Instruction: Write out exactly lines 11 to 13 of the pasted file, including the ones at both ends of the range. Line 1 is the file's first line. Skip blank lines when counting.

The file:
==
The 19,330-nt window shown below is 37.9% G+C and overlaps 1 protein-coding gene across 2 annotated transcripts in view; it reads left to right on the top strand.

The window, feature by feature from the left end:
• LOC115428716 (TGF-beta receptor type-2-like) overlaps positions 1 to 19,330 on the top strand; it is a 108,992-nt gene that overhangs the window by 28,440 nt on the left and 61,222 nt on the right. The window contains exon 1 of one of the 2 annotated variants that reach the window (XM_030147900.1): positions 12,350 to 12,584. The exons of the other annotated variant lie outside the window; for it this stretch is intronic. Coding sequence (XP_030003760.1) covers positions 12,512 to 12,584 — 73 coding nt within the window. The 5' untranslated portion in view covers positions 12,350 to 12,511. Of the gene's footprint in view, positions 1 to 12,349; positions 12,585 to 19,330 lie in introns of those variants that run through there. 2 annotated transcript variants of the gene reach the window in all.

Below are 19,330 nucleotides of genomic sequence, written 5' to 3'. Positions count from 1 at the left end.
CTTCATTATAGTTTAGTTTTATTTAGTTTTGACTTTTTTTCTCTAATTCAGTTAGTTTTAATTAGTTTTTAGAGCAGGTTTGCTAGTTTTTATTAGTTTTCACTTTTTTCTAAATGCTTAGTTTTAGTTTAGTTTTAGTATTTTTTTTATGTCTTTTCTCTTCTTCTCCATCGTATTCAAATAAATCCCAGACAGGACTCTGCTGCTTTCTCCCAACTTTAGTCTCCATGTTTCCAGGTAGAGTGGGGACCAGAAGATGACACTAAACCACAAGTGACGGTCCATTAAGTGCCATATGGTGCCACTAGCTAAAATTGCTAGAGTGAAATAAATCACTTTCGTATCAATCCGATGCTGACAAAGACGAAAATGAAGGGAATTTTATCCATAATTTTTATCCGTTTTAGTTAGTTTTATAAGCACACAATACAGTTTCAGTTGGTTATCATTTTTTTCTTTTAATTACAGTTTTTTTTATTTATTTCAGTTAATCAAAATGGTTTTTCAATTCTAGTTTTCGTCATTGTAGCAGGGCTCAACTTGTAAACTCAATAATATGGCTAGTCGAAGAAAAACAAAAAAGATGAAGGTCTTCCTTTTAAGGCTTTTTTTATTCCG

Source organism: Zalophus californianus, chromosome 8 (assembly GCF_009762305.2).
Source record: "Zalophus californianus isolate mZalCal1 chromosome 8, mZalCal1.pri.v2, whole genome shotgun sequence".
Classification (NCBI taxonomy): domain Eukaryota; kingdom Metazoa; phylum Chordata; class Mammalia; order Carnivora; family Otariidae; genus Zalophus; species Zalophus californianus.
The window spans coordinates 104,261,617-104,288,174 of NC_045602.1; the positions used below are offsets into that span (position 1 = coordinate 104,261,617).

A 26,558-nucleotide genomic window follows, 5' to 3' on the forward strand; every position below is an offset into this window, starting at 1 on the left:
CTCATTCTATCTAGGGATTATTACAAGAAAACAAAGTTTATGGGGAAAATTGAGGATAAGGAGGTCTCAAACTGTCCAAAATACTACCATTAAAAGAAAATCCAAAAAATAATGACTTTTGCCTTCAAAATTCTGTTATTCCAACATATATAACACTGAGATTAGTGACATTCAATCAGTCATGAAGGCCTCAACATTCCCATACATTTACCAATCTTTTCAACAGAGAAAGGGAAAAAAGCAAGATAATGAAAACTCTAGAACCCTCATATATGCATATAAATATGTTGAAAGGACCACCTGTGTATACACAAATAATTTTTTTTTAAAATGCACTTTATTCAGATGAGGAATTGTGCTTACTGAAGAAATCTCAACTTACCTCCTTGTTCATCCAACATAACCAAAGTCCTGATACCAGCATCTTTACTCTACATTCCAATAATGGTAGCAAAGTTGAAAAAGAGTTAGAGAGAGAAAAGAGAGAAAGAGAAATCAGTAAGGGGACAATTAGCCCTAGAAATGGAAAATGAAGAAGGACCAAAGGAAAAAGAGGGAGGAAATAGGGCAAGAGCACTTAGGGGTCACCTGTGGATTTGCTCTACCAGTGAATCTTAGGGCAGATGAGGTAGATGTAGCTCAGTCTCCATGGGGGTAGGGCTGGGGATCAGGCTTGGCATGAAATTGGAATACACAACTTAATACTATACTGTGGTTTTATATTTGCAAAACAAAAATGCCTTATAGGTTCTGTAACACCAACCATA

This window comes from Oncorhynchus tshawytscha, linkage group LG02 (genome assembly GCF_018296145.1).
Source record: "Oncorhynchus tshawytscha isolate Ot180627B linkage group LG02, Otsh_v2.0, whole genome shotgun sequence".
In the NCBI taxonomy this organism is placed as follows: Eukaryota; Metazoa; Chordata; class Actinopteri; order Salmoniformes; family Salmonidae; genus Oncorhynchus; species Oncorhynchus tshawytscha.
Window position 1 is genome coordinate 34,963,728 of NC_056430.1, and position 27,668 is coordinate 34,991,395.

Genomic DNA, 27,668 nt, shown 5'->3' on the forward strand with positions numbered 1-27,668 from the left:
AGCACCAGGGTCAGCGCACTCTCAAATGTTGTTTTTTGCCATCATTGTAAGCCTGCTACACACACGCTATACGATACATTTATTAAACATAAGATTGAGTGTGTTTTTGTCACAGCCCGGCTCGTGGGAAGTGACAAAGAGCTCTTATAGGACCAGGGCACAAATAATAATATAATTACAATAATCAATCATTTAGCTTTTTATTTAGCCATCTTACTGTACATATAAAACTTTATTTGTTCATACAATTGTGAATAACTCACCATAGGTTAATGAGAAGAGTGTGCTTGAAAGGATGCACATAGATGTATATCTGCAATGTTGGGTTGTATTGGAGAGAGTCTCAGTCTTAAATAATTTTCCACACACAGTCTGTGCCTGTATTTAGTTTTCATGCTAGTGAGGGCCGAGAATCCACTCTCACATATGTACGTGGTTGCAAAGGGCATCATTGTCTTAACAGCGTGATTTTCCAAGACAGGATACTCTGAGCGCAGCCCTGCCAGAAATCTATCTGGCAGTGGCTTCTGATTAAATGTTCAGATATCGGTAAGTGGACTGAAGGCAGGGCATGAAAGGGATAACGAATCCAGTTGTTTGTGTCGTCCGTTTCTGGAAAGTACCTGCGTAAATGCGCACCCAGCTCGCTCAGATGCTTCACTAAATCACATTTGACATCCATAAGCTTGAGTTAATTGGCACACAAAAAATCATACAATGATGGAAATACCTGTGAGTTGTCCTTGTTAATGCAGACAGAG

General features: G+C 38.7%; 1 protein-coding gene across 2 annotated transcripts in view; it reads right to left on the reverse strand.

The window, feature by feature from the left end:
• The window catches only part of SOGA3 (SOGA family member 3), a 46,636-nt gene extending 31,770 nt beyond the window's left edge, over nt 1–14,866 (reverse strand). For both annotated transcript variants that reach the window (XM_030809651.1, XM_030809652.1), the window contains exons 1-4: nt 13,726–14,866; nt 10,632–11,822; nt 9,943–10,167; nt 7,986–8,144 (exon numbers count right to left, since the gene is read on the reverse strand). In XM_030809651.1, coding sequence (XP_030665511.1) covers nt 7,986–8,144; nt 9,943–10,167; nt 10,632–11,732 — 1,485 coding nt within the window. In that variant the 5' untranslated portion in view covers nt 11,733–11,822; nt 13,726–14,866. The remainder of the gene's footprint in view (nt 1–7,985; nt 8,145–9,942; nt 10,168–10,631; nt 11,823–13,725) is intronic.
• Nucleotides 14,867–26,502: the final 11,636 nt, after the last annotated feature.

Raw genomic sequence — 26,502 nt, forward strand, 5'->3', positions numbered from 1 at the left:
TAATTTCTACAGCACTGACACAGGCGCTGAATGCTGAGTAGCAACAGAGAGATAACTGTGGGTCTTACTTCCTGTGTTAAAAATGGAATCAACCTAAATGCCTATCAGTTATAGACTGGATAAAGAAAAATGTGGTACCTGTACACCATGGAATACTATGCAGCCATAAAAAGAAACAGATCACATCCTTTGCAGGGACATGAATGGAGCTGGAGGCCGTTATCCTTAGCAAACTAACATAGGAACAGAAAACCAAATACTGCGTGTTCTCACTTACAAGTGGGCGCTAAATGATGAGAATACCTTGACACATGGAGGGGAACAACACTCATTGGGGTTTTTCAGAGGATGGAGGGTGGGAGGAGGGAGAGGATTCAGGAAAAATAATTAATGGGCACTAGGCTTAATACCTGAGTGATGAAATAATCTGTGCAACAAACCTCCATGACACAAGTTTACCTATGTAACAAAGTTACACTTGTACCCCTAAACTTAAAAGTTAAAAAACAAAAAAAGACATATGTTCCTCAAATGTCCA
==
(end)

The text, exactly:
CTCATTCTATCTAGGGATTATTACAAGAAAACAAAGTTTATGGGGAAAATTGAGGATAAGGAGGTCTCAAACTGTCCAAAATACTACCATTAAAAGAAAATCCAAAAAATAATGACTTTTGCCTTCAAAATTCTGTTATTCCAACATATATAACACTGAGATTAGTGACATTCAATCAGTCATGAAGGCCTCAACATTCCCATACATTTACCAATCTTTTCAACAGAGAAAGGGAAAAAAGCAAGATAATGAAAACTCTAGAACCCTCATATATGCATATAAATATGTTGAAAGGACCACCTGTGTATACACAAATAATTTTTTTTTAAAATGCACTTTATTCAGATGAGGAATTGTGCTTACTGAAGAAATCTCAACTTACCTCCTTGTTCATCCAACATAACCAAAGTCCTGATACCAGCATCTTTACTCTACATTCCAATAATGGTAGCAAAGTTGAAAAAGAGTTAGAGAGAGAAAAGAGAGAAAGAGAAATCAGTAAGGGGACAATTAGCCCTAGAAATGGAAAATGAAGAAGGACCAAAGGAAAAAGAGGGAGGAAATAGGGCAAGAGCACTTAGGGGTCACCTGTGGATTTGCTCTACCAGTGAATCTTAGGGCAGATGAGGTAGATGTAGCTCAGTCTCCATGGGGGTAGGGCTGGGGATCAGGCTTGGCATGAAATTGGAATACACAACTTAATACTATACTGTGGTTTTATATTTGCAAAACAAAAATGCCTTATAGGTTCTGTAACACCAACCATA

This window comes from Oncorhynchus tshawytscha, linkage group LG02 (genome assembly GCF_018296145.1).
Source record: "Oncorhynchus tshawytscha isolate Ot180627B linkage group LG02, Otsh_v2.0, whole genome shotgun sequence".